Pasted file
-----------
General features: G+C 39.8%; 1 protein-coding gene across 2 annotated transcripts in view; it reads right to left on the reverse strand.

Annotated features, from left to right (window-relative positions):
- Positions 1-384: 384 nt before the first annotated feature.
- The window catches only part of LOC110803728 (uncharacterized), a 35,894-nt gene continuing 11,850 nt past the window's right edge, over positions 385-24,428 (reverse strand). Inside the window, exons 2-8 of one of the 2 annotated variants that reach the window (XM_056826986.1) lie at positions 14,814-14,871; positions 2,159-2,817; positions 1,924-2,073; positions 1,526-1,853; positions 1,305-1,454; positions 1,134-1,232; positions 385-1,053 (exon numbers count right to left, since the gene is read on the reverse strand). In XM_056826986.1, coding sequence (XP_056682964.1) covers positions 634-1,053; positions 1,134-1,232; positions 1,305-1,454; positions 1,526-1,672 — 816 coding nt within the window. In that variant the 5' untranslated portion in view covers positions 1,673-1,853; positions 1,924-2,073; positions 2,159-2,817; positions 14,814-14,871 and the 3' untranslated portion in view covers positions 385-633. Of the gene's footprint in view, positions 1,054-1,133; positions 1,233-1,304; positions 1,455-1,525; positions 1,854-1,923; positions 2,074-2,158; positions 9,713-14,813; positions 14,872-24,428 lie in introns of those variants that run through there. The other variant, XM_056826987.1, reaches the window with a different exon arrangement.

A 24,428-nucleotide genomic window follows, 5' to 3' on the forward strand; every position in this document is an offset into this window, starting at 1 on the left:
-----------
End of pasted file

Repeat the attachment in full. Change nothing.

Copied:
General features: G+C 39.8%; 1 protein-coding gene across 2 annotated transcripts in view; it reads right to left on the reverse strand.

Annotated features, from left to right (window-relative positions):
- Positions 1-384: 384 nt before the first annotated feature.
- The window catches only part of LOC110803728 (uncharacterized), a 35,894-nt gene continuing 11,850 nt past the window's right edge, over positions 385-24,428 (reverse strand). Inside the window, exons 2-8 of one of the 2 annotated variants that reach the window (XM_056826986.1) lie at positions 14,814-14,871; positions 2,159-2,817; positions 1,924-2,073; positions 1,526-1,853; positions 1,305-1,454; positions 1,134-1,232; positions 385-1,053 (exon numbers count right to left, since the gene is read on the reverse strand). In XM_056826986.1, coding sequence (XP_056682964.1) covers positions 634-1,053; positions 1,134-1,232; positions 1,305-1,454; positions 1,526-1,672 — 816 coding nt within the window. In that variant the 5' untranslated portion in view covers positions 1,673-1,853; positions 1,924-2,073; positions 2,159-2,817; positions 14,814-14,871 and the 3' untranslated portion in view covers positions 385-633. Of the gene's footprint in view, positions 1,054-1,133; positions 1,233-1,304; positions 1,455-1,525; positions 1,854-1,923; positions 2,074-2,158; positions 9,713-14,813; positions 14,872-24,428 lie in introns of those variants that run through there. The other variant, XM_056826987.1, reaches the window with a different exon arrangement.

A 24,428-nucleotide genomic window follows, 5' to 3' on the forward strand; every position in this document is an offset into this window, starting at 1 on the left: